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Who Moved My Cheese? Written by Spencer Johnson book is part of a compendium of short business books Ken Blanchard and Johnson have written together. The One Minute Manager, perhaps one of the more familiar ones. Who Moved My Cheese is about adapting to change, as told by two tiny people named Hem & Haw, and two mice Sniff and Scurry and
large amounts of cheese. If at this point you’re saying “what the?” take it up with Johnson who wrote the book.
The key is the book is about adapting to change. Something that the people in Lordstown Ohio are not doing based on Heather Long’s WaPo article; From $22 an hour to $11: GM job cuts in Ohio show a hot economy is still leaving parts of America behind. Consider the following:
Mezzapeso earned $22 an hour with good benefits at Magna, a GM supplier that made seats for the Chevy Cruze, but he was laid off last summer as the auto giant scaled back Cruze production and suppliers did the same. Now he makes $11 an hour working part-time at Bruno Bros. Pizza, the only job he has found after months of sending out his résumé.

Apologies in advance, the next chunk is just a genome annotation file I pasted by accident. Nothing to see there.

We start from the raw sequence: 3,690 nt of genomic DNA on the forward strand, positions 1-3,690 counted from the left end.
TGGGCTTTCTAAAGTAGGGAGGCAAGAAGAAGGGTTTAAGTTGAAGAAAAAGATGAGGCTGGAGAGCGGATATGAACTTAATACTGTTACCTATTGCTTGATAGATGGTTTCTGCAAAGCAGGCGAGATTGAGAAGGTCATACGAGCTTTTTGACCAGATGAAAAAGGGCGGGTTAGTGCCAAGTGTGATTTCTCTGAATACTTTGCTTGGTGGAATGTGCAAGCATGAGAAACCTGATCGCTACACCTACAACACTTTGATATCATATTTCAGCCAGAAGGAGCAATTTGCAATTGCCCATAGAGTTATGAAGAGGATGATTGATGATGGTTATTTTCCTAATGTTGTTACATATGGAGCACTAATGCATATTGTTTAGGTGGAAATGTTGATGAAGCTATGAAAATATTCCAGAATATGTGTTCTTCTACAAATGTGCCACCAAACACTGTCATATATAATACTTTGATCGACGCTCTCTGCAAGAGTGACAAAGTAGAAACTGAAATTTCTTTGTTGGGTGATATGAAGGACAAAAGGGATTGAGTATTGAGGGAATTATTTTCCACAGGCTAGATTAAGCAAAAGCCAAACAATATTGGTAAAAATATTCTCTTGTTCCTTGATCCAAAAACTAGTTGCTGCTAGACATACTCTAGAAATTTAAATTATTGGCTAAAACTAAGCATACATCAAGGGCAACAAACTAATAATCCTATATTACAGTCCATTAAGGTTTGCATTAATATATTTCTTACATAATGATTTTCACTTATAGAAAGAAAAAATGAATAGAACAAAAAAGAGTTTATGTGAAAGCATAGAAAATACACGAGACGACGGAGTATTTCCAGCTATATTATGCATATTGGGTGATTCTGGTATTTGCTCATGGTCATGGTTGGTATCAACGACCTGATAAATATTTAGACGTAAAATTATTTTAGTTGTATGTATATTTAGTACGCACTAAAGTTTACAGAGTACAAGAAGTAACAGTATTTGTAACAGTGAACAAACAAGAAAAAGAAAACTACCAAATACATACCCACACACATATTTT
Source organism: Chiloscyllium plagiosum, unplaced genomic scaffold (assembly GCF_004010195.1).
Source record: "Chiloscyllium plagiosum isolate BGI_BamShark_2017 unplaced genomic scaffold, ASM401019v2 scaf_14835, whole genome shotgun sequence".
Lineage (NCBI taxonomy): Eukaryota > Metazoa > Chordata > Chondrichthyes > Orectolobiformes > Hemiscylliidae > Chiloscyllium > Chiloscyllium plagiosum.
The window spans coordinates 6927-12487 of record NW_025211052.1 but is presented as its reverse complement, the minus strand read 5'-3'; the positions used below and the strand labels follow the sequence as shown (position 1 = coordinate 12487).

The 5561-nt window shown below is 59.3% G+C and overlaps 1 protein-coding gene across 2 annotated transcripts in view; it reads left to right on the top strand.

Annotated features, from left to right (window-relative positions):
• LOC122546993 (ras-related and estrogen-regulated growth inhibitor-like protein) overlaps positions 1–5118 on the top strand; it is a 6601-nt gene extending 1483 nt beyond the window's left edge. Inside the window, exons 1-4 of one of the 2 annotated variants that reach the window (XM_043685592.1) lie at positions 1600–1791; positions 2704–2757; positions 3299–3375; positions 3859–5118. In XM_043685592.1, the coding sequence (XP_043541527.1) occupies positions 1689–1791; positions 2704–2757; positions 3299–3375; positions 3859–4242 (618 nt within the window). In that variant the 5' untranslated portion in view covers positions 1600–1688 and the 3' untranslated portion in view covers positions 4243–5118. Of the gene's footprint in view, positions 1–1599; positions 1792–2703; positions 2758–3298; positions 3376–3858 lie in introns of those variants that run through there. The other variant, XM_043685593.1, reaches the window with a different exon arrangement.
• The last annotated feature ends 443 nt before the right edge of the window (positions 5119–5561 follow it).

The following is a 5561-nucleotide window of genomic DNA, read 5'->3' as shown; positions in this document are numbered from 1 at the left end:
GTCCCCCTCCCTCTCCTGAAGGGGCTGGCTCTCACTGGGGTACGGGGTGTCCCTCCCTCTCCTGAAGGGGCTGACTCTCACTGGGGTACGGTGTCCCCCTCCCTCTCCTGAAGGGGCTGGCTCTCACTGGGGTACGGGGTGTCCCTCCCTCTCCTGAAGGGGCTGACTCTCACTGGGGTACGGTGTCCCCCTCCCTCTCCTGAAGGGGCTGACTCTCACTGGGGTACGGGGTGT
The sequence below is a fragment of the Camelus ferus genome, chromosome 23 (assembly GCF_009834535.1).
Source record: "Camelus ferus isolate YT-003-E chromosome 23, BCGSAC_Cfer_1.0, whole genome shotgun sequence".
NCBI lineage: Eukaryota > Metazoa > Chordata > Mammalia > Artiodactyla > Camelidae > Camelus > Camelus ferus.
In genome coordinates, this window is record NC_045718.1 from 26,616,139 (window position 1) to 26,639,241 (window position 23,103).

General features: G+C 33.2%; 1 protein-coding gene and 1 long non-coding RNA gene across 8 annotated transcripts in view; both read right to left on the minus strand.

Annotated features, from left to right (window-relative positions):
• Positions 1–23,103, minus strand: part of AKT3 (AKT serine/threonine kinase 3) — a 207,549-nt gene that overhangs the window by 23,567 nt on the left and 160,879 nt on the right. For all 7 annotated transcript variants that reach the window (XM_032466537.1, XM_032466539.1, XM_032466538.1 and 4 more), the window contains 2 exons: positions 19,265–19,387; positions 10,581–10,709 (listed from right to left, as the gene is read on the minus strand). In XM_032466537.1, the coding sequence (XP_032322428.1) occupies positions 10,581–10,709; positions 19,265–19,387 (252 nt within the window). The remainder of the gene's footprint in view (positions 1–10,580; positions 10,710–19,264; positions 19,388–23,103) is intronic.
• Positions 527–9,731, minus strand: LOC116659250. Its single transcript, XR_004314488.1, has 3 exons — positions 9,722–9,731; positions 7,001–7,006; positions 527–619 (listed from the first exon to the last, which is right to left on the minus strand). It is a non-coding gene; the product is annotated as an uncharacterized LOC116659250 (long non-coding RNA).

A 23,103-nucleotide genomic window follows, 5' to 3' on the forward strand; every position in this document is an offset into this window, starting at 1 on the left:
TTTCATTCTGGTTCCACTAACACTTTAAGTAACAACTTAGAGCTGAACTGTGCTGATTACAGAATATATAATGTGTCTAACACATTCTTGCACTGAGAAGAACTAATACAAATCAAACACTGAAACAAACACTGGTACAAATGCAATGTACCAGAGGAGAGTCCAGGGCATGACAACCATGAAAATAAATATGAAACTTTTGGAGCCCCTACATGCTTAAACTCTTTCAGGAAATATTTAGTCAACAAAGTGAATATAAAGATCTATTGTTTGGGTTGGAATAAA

“To be 100 percent honest, I thought I would be laid off for a few months and then go back to work,” Mezzapeso said. “At 47, I’m too old to go back to school.”
Frankly, Mezzapeso comment “I’m too old to go back to school” was a bit surprising as was the following:
Many workers echo Mezzapeso’s sentiments that they are too old to go back to school or that they tried but found the classes overwhelming.
When Mike Bajnok lost his $30-an-hour GM job last summer, he followed the state of Ohio’s advice and used TAA to enroll in a program to become a “CNC machinist,” a worker who can set up and operate specialized heavy machinery.
He quit after the first week.
“I just didn’t get it. From Day One, I was lost,” says Bajnok, who is 58. “The instructor told us to put in the flash drive. My skills are so bad, I had to ask him how to do that.”
Moving to another GM factory in Tennessee, Michigan or Indiana, as the company said many workers can do, does not seem like a good option, either. Bajnok lives with his parents, who are 86 and 91, and takes care of them. His two daughters and grandchildren are also here, making uprooting hard. He hopes GM will reopen this plant.
“I’m too old to go back to school;” “I didn’t get it,” “hope GM will reopen the plant.” One has to ask in what world are these people living? With the examples of individuals like Larry Johnson who went back to school and getting college degrees, how does one have the temerity to say they are too old at 47 and 58 when 66-year-old Larry Johnson did?
Mr. Bajnok threw in the towel hoping the plant will reopen ignoring the fact GM has decided “it no longer wants to make small cars such as the Cruze in the United States. GM is moving
Sorry, Mr. Bajnok, GM is not going to reopen the plant and bring you back.